Death of the Pharma Sales Rep?

bah humbugWe’re not feeling a whole load of Christmas cheer among the pharmaceutical industry this festive season.

First came the news that GSK is phasing out all payments to doctors and will no longer be bonusing their reps based on sales.  Now, a new study suggests the end of the road may be nigh for pharma sales reps.

According to a survey of nearly 3,000 physicians undertaken by CapGemini and QuantiaMD, when it comes to receiving clinical and medical info, reps rank last as a resource behind print, digital media and phone links.

  • 67% of physicians say digital media is their preferred source of information from drug-makers
  • 40%  believe digital media has the most relevant and personalized content
  • 52% believe sales reps will eventually become information coordinators
  • Only a paltry 20% say reps are their favorite source of information

no repsIn parallel, more health care providers are shifting toward larger, organized health systems, which make it more difficult for reps to reach physicians for visits. Sixty four  percent of those surveyed say they restrict rep visits and 31 % of physicians in organized health systems do not allow reps any access, due to corporate policies.

Newer and younger physicians are more likely to rebuff reps – as many as 80%  impose restrictions. 90% of new physicians are joining organized health systems right out of medical school.

Physicians today are in a time crunch, juggling more commitments than ever before and no longer have the time to dedicate to in-person meetings with pharmaceutical representatives. So the reliance on more digital channels comes as no surprise,” said Dan Malloy, Senior Vice President at Quantia. “This study supports what we’re already seeing from our 200,000 members–that a physician-centric, digital communication model is the most effective way for reaching and engaging doctors.”

On a more positive note, reps slightly edge out other resources when it comes to finding product info and patient education.

Hala Qanadilo, a principal in life sciences at CapGemini says, “While the more traditional face-to-face, in-office visits might decrease, the role of these representatives is projected to be as important as ever. Moving forward, they will need them to be the directors of multiple information sources, customizing their outreach so it is more personalized and physician-centric.”

How are you tackling the changing healthcare environment in these increasingly restrictive times?  We’d love to hear from anyone out there in Pharmaland.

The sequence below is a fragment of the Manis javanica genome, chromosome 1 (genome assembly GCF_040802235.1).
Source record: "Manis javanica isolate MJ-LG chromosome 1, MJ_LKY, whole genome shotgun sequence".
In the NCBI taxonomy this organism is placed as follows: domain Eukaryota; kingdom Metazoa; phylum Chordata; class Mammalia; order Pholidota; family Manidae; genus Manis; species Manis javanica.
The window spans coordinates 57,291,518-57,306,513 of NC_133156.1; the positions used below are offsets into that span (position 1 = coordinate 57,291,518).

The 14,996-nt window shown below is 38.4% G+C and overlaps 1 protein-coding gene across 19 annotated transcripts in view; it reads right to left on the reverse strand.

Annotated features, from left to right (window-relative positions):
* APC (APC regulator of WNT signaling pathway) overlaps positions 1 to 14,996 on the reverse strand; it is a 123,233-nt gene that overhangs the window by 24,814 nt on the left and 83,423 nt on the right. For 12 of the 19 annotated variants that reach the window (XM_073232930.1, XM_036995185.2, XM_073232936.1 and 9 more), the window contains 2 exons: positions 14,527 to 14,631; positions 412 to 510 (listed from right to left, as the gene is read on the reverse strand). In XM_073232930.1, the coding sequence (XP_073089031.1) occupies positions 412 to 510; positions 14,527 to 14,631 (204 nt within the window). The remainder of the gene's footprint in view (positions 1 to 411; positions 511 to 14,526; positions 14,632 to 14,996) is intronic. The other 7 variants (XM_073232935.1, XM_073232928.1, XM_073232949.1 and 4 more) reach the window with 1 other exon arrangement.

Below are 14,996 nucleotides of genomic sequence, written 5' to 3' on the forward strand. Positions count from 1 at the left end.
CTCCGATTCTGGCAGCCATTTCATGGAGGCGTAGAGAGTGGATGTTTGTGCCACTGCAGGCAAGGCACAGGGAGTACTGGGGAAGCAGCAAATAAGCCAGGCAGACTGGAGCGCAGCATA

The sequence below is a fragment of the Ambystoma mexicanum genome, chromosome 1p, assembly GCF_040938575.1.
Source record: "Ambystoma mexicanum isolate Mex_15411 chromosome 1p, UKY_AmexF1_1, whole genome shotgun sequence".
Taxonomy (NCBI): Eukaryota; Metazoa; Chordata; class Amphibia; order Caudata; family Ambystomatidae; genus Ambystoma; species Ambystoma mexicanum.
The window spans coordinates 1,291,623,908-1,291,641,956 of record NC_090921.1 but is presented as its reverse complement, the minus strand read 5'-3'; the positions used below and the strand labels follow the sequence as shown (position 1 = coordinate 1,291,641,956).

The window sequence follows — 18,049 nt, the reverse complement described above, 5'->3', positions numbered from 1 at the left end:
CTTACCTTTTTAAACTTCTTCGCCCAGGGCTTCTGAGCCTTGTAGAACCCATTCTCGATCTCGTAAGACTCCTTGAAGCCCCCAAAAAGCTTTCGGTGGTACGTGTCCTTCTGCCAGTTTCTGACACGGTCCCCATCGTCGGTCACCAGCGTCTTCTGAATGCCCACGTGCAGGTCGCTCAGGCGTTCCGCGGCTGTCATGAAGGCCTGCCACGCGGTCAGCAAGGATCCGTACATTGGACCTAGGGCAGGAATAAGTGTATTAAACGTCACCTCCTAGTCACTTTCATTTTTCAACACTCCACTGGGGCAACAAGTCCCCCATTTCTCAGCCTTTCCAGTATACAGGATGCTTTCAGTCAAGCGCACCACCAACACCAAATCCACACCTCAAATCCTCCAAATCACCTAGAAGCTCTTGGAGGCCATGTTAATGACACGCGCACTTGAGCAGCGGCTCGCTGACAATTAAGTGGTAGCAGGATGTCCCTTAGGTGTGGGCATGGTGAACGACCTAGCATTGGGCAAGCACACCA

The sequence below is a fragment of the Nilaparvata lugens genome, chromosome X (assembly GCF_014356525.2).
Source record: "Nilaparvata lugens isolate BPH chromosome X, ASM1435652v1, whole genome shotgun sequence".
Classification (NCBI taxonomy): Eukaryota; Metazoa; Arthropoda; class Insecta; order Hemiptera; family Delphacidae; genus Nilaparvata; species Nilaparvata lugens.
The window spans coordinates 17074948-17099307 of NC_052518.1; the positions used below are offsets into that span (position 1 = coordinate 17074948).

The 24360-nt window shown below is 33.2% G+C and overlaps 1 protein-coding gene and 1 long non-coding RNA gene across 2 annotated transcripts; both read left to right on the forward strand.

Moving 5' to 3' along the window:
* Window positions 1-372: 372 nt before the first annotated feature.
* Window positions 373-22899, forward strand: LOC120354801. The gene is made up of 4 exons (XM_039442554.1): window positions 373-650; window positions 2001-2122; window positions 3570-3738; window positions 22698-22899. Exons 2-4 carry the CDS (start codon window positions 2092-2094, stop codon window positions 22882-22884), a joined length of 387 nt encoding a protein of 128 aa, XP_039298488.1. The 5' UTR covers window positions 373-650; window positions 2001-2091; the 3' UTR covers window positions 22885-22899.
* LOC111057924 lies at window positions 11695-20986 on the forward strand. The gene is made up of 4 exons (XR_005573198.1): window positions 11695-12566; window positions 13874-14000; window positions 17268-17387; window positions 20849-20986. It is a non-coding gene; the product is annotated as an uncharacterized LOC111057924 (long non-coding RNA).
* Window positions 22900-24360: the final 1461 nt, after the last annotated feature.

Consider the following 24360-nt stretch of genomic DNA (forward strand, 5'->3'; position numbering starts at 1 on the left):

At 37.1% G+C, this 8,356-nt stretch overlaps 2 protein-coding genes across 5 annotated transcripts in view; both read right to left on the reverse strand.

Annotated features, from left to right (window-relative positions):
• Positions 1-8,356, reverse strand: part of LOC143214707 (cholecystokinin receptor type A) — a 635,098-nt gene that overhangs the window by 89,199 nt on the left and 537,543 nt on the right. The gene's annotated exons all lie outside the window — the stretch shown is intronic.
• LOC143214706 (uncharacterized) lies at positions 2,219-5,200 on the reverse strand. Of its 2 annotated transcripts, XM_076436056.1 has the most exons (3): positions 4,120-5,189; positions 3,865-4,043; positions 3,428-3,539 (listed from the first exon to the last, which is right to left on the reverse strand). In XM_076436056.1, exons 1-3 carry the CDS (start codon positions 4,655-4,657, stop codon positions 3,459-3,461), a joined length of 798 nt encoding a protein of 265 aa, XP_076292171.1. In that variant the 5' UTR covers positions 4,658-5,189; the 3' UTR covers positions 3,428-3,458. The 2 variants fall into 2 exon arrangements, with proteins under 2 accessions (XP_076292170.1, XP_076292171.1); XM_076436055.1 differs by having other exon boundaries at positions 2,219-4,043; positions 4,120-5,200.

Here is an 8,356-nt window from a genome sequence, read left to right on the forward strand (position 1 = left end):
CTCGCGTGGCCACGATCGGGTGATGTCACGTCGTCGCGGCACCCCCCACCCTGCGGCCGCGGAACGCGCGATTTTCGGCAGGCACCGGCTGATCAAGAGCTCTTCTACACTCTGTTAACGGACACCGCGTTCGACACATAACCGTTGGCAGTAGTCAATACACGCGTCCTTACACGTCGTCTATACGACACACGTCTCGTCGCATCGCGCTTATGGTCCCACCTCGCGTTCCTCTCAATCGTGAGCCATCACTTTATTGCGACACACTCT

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Don’t end up Black & Blue this Black Friday

thanksgiving_dinner2Congratulations!  You survived another Thanksgiving.  Hopefully the only thing that ended up being stuffed this year was your turkey.

However, the holiday hazards aren’t over yet.  Experts warn that the stress that accompanies Black Friday shopping can add costs, far greater than those we ring up at the mall.

While retail stores are raking in the money, shoppers are probably having a more negative experience. Although we all love a Black Friday deal, “it is more like Red Friday for the consumer, as the shopper goes into debt to pay for purchases,” says Nancy Barton, professor in the School of Physical Education and Tourism Management at Indiana University-Purdue University.

Besides overspending, four people have died and dozens of injuries have occurred in the Black Friday shopping frenzy in the past four years.

black-friday-shopping-fightWho can forget the images of the trampled Walmart worker in Long Island; the collapsed man bypassed by shoppers at a West Virginia Target and a shooting at a Toys R Us over an item brawl.

Clearly, both consumers and stores are clearly unprepared for the post-Thanksgiving stress and excitement.

Some have argued that we are wired for desire as a result of our dopamine reward pathways.” Barton adds, “When we are overstimulated by a novel experience or unlimited choices on Black Friday, a craving (for more) and insatiable desire is triggered.”

The key to combating these desires relies on the executive, thinking part of the brain. However, this control can be hindered if you are stressed out, tired and hungry, arguably the three main traits of an all-night Black Friday shopper.

How can you avoid these stressors?  How about? :

fit familyOpting out of Black Friday shopping. Think of another way to give a gift. How about buying an “experience” for your loved one(s)?  After all, there is plenty of evidence that it’s experiences, rather than things that make us happy. What about a family gym membership? Not only will you stay healthy, but the family that works out together, is more likely to stay together

Paying It Forward. Instead of spending, how about giving? Think about those who are less fortunate than you and do something for them. Visit an elderly neighbor living alone; volunteer at a local hospital / animal shelter, soup kitchen. Your smile and touch may be the greatest gift of all.